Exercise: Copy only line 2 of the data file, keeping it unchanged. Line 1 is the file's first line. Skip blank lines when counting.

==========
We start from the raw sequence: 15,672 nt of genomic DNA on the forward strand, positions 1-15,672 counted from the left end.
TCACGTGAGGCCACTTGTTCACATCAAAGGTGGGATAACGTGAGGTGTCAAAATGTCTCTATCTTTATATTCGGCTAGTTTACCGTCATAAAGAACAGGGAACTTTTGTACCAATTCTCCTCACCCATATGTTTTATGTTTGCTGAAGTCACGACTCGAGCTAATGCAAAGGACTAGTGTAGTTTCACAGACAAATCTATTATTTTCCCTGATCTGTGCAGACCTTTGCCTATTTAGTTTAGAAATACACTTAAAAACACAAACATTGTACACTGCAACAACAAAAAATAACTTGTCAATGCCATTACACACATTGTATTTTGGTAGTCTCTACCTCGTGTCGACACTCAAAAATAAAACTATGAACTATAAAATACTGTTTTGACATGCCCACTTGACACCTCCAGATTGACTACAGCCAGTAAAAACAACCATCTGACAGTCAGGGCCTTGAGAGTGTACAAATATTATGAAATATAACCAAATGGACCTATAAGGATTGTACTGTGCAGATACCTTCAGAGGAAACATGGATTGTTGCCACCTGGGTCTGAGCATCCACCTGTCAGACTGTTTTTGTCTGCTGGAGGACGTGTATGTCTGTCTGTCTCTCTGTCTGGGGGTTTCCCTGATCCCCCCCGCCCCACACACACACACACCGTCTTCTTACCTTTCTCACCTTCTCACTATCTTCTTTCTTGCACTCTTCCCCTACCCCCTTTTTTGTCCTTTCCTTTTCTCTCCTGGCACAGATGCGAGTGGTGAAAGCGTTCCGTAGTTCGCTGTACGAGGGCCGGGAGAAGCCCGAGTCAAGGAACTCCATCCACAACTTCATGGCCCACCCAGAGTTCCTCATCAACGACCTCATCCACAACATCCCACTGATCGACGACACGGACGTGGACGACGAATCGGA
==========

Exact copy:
TCACGTGAGGCCACTTGTTCACATCAAAGGTGGGATAACGTGAGGTGTCAAAATGTCTCTATCTTTATATTCGGCTAGTTTACCGTCATAAAGAACAGGGAACTTTTGTACCAATTCTCCTCACCCATATGTTTTATGTTTGCTGAAGTCACGACTCGAGCTAATGCAAAGGACTAGTGTAGTTTCACAGACAAATCTATTATTTTCCCTGATCTGTGCAGACCTTTGCCTATTTAGTTTAGAAATACACTTAAAAACACAAACATTGTACACTGCAACAACAAAAAATAACTTGTCAATGCCATTACACACATTGTATTTTGGTAGTCTCTACCTCGTGTCGACACTCAAAAATAAAACTATGAACTATAAAATACTGTTTTGACATGCCCACTTGACACCTCCAGATTGACTACAGCCAGTAAAAACAACCATCTGACAGTCAGGGCCTTGAGAGTGTACAAATATTATGAAATATAACCAAATGGACCTATAAGGATTGTACTGTGCAGATACCTTCAGAGGAAACATGGATTGTTGCCACCTGGGTCTGAGCATCCACCTGTCAGACTGTTTTTGTCTGCTGGAGGACGTGTATGTCTGTCTGTCTCTCTGTCTGGGGGTTTCCCTGATCCCCCCCGCCCCACACACACACACACCGTCTTCTTACCTTTCTCACCTTCTCACTATCTTCTTTCTTGCACTCTTCCCCTACCCCCTTTTTTGTCCTTTCCTTTTCTCTCCTGGCACAGATGCGAGTGGTGAAAGCGTTCCGTAGTTCGCTGTACGAGGGCCGGGAGAAGCCCGAGTCAAGGAACTCCATCCACAACTTCATGGCCCACCCAGAGTTCCTCATCAACGACCTCATCCACAACATCCCACTGATCGACGACACGGACGTGGACGACGAATCGGA